Landmark Case: Enforced Smart Meters found ‘Unjust and Unreasonable’

Skelton, Taintor & Abbott Wins Landmark Smart Meter Case

On behalf of several Maine residents,  Skelton, Taintor & Abbott secured a landmark decision that will benefit  utility customers throughout the country. Alan Stone, chair of the firm’s energy law group, successfully convinced the Maine Public Utilities Commission (MPUC) to find that it was an unjust and unreasonable practice for Central Maine Power Company (CMP) to refuse to permit residential and small commercial customers to opt-out of CMP’s smart meter program.

Skelton, Taintor & Abbott represented a group of customers in a complaint against CMP, and convinced the MPUC to order CMP to offer customers the option of opting out of the smart meter program and retaining their existing electromagnetic meters. Stone proved that because of unresolved concerns relating to health, privacy and cyber security resulting from the installation of wireless meters on their homes, customers should have a choice concerning the installation of those meters.   CMP argued vigorously that customers should not be allowed to opt out, and the MPUC found that position to be unjust and unreasonable.

The Portland Press Herald has described the decision as a “landmark” case that represents the first time any state had ordered an electric utility to permit customers the choice to opt out of a smart meter program.  The case has been followed by other Public Utilities Commissions and utility experts around the country, and will serve as precedent for others in the determination of how to resolve what has become a growing debate about customer choice and smart meters.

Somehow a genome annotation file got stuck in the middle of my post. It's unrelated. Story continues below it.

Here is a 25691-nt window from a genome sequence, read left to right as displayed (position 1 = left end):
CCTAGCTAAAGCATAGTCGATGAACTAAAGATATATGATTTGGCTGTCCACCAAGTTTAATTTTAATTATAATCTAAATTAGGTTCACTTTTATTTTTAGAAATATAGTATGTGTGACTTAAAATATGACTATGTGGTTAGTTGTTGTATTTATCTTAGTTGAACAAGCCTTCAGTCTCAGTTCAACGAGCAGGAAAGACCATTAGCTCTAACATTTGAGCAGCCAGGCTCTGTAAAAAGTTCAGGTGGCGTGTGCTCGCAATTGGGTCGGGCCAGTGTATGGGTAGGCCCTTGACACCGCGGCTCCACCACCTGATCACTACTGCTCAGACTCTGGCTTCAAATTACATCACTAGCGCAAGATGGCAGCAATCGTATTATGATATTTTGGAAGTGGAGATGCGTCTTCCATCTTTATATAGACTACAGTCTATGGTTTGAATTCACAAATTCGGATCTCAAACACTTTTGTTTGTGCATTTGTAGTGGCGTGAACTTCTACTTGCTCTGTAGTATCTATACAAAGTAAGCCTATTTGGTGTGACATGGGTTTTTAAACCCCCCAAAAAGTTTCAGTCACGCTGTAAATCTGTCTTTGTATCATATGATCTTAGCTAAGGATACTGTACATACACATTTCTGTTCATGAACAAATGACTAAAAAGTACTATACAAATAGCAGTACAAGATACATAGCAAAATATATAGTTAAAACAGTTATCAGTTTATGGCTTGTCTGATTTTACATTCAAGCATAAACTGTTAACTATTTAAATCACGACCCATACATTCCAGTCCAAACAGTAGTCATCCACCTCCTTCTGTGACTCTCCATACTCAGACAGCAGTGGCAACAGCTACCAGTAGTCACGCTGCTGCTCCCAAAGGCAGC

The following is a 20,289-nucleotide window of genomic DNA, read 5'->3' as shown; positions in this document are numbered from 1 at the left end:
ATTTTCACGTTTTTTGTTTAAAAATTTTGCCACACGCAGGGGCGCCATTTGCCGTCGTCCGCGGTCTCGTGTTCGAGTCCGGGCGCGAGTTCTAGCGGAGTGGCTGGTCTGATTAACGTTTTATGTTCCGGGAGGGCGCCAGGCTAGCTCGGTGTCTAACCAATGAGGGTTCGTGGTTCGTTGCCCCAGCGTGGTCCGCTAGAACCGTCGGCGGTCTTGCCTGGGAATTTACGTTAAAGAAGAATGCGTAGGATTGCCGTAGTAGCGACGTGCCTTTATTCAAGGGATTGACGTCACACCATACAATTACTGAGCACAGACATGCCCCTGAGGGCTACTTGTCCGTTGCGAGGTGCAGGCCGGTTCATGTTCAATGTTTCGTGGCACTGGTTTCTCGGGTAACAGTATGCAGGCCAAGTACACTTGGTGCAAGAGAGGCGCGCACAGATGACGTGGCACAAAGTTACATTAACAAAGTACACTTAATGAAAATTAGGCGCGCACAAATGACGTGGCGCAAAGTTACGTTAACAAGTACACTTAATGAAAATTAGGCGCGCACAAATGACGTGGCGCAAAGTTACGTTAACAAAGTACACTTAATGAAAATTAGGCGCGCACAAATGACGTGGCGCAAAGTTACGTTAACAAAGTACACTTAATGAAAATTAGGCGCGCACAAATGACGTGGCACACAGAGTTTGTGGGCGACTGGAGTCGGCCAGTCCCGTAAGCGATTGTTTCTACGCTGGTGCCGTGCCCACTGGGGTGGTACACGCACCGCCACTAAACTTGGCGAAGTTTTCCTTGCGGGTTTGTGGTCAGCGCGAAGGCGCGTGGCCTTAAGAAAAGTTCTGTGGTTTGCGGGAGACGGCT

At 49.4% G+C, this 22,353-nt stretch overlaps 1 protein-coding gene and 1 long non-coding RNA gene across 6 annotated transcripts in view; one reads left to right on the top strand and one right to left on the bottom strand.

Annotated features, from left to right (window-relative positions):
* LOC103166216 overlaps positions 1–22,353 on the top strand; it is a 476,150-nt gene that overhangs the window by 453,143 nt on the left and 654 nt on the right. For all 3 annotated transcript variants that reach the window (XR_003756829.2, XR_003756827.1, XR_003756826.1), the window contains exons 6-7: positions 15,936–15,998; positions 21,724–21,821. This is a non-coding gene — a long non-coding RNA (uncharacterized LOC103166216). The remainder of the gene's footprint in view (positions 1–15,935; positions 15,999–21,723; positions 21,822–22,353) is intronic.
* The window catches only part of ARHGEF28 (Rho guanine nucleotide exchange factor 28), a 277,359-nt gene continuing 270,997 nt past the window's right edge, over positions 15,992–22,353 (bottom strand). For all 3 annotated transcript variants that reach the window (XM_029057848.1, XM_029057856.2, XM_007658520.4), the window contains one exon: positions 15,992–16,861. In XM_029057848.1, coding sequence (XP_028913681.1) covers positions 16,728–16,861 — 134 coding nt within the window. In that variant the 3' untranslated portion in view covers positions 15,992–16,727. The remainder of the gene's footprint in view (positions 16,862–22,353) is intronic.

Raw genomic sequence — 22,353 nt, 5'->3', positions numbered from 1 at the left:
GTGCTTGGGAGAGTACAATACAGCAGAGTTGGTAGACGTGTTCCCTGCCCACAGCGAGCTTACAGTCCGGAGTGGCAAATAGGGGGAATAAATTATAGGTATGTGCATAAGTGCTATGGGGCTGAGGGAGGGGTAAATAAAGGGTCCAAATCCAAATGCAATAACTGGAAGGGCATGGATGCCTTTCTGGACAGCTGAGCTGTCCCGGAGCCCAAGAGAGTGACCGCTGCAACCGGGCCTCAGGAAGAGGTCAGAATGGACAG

Alan Stone is also chair of the trial practice group at Skelton, Taintor and Abbott, and has been recognized by Best Lawyers in the area of Energy Law.

[Editor: Hawaii, Maryland and Connecticut have opted out from the Smart Meter ‘rollout’ statewide. Maryland stated that no provisions were made in the program to protect those on life-support systems from having their power turned off, as the Smart Meter program is designed to do.  Connecticut’s Attorney General determined the cost was prohibitive and provided no real benefits.]


“Moreover, we are persuaded that some of the Company’s most vulnerable residential customers, such as low-income households, elderly customers, customers with medical needs for electricity that cannot be shifted to off-peak hours, or other customers who are “stay at home” are less likely to realize the potential benefits of TOU pricing than would the “average” residential customer.”

From Mark Niesse, July 28, 2010

Opponents of Hawaiian Electric’s smart grid proposal said they’re not convinced the state should invest so much money on smart grid technology when other options may be more practical.

“Shouldn’t we start by asking, ‘What are the best choices, how much do they all cost?’ instead of, ‘Here’s the one we really like and here’s everything good about it?'” said Mark Duda, president of the Hawaii Solar Energy Association.

Hawaii leaders could consider ways to use more decentralized power, such as rooftop solar panels, before the state spends on a costly smart grid system controlled by the electric utility, said Henry Curtis of the environmental group Life of the Land.



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